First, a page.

This article is part 2 of my sleep tech round up for 2016.
This new burst of alarm clocks on the scene is important– because let’s be honest, our use of electronics (tablets, smartphones, TVs etc) dominates our bedrooms and pollutes our sleep.
I struggle with this too. Sometimes I win, and admittedly, sometimes Netflix wins.
But, hey, if we can’t get the electronics out of the bedroom, maybe one more device will save us! The alarm clock is a natural winner in this vein, as it is the guardian of our rest that has been ignored for so, so long.
Note: I haven’t personally tested these devices, so these are not reviews so much as curated research and my thoughts on what makes them worth our while. OK, it’s actually a wish list.
Hello.is: Bedside Sleep Tracker
Hello.is calls itself a bedside sleep tracker. It’s composed of two devices: a sleek modern alarm clock, and a small coin you clip it to your pillow once and forget about it, so it measures your sleep activity over time and collects the data.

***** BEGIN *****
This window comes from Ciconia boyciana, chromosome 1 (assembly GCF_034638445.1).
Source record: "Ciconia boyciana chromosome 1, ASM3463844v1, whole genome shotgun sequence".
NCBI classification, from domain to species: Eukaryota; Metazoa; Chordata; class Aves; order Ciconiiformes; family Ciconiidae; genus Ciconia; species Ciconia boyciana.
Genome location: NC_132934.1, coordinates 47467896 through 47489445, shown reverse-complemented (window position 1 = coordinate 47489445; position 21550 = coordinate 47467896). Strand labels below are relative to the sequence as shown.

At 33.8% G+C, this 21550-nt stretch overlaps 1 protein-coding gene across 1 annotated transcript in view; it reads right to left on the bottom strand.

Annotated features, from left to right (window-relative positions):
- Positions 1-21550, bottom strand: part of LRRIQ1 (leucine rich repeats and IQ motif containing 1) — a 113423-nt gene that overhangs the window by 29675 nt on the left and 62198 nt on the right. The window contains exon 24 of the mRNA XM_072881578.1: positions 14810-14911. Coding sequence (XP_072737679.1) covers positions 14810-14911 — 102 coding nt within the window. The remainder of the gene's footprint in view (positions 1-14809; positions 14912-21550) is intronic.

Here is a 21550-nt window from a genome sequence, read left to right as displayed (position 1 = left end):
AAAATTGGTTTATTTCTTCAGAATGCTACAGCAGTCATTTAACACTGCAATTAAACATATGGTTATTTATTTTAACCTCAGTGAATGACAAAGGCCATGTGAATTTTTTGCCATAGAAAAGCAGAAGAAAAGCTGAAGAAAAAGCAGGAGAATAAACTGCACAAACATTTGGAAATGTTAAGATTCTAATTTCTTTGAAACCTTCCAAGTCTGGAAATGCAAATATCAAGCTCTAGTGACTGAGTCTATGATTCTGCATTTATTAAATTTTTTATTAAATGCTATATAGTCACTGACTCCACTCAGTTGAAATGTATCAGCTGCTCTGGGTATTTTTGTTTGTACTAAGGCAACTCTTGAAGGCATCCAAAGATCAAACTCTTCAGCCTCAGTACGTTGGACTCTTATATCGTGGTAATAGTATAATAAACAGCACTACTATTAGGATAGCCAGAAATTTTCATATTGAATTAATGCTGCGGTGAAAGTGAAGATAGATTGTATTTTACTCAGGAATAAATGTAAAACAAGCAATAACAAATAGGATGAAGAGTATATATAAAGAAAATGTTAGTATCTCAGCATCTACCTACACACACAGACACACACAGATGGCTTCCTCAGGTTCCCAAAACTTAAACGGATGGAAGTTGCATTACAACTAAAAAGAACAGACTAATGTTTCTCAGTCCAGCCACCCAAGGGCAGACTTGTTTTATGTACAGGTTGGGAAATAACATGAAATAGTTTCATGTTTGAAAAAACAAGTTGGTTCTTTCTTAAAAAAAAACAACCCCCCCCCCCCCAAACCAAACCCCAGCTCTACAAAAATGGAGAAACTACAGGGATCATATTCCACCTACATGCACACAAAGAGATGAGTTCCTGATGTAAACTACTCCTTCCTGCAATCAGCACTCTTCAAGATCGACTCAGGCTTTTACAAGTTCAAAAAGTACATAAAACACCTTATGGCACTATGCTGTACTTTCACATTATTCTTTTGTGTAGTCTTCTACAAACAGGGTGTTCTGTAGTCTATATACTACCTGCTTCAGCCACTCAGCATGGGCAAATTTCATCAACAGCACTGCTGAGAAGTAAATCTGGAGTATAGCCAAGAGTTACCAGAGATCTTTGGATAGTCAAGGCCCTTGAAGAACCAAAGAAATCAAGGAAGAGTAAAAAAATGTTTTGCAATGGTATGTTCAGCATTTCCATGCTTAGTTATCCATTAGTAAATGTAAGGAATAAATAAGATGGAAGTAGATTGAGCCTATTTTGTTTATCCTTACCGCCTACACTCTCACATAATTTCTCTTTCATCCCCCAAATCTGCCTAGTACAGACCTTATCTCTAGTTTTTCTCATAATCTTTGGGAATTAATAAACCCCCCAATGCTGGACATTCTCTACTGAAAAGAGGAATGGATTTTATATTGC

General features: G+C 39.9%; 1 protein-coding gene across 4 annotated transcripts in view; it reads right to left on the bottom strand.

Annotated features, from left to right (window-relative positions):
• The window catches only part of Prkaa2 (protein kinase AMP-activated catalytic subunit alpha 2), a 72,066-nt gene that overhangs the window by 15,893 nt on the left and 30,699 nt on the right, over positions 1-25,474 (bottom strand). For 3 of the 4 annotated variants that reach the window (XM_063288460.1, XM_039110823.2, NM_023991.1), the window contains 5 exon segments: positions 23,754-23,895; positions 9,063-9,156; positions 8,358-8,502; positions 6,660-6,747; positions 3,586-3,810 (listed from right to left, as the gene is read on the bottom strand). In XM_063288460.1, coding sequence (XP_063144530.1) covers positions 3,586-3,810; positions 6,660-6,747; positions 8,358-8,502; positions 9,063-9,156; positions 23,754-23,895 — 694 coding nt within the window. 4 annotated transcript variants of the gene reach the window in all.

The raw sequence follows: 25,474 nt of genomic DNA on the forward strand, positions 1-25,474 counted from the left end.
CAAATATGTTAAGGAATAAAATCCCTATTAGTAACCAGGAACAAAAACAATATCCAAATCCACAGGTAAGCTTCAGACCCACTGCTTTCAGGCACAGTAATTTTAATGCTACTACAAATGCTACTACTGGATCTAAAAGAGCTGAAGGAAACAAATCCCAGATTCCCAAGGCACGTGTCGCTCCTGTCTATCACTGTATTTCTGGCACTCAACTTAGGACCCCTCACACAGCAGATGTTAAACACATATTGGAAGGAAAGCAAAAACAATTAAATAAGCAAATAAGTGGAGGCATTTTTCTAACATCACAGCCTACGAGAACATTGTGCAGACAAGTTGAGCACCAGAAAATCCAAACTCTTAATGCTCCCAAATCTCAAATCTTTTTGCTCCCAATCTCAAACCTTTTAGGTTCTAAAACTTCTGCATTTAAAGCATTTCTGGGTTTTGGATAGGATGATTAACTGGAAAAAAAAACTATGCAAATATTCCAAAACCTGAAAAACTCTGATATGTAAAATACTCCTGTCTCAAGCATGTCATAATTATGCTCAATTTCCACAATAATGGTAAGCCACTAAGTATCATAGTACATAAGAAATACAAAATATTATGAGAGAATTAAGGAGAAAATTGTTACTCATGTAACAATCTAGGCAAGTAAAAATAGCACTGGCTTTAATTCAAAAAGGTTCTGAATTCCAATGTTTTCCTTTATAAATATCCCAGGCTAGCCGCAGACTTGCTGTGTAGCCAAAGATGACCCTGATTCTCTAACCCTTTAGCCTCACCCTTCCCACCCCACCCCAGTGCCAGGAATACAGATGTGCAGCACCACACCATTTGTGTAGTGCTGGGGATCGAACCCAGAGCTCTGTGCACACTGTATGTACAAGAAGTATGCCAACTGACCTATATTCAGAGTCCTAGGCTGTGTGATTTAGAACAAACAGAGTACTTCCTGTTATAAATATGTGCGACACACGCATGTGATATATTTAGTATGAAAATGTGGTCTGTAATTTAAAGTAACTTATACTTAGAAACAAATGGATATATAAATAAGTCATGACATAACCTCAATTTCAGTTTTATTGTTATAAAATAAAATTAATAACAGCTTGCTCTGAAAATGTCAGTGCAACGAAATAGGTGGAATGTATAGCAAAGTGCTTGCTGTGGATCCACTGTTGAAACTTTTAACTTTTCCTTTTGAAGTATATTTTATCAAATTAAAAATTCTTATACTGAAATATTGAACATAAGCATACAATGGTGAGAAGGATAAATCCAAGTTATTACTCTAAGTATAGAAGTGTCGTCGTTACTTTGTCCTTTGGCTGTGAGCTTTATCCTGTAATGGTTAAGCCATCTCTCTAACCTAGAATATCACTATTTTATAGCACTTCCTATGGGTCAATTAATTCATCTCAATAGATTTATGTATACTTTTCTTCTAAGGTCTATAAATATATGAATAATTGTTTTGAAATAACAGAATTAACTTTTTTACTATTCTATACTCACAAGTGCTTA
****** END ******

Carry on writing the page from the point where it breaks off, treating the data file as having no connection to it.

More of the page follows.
The sleep measure (actigraphy) is not exactly the most sophisticated sleep measure on the market (your iPhone can do it with a $10 app purchase), but I think the real value this device is that it also measures air temperature, humidity, and sound disturbances, so it can give you personalized advice over time about how to improve your sleep sanctuary for optimal rest.
The alarm also sounds nice: 15 programmable tones that gently awaken you near your targeted time when you are in a light stage of sleep.
Of course, my iPhone has some pretty nice wake up tones, too. The price is right tho — Hello.is costs $129. That’s probably worth it, especially if you want evidence-based advice for improving your sleeping environment and also have a penchant for waking up to a glowing Death Star. Admittedly, I totally want one.
Wethings Aura: The Connected Alarm Clock
The byline of the Aura is “high tech alarm hidden inside a stylish lamp.” That’s putting it a little optimistically, as to me the Aura looks like a periscope that swallowed a flashlight. Still, I like the premise of this alarm clock a lot.
The Aura measures temperature, light levels and background noise to help you find what’s stealing your sleep. This smart alarm is also partnered with Spotify, and if you have a premium account with Spotify, this alarm clock really makes sense as you can stream directly from the embedded speakers and wake up to whatever awesome music you want.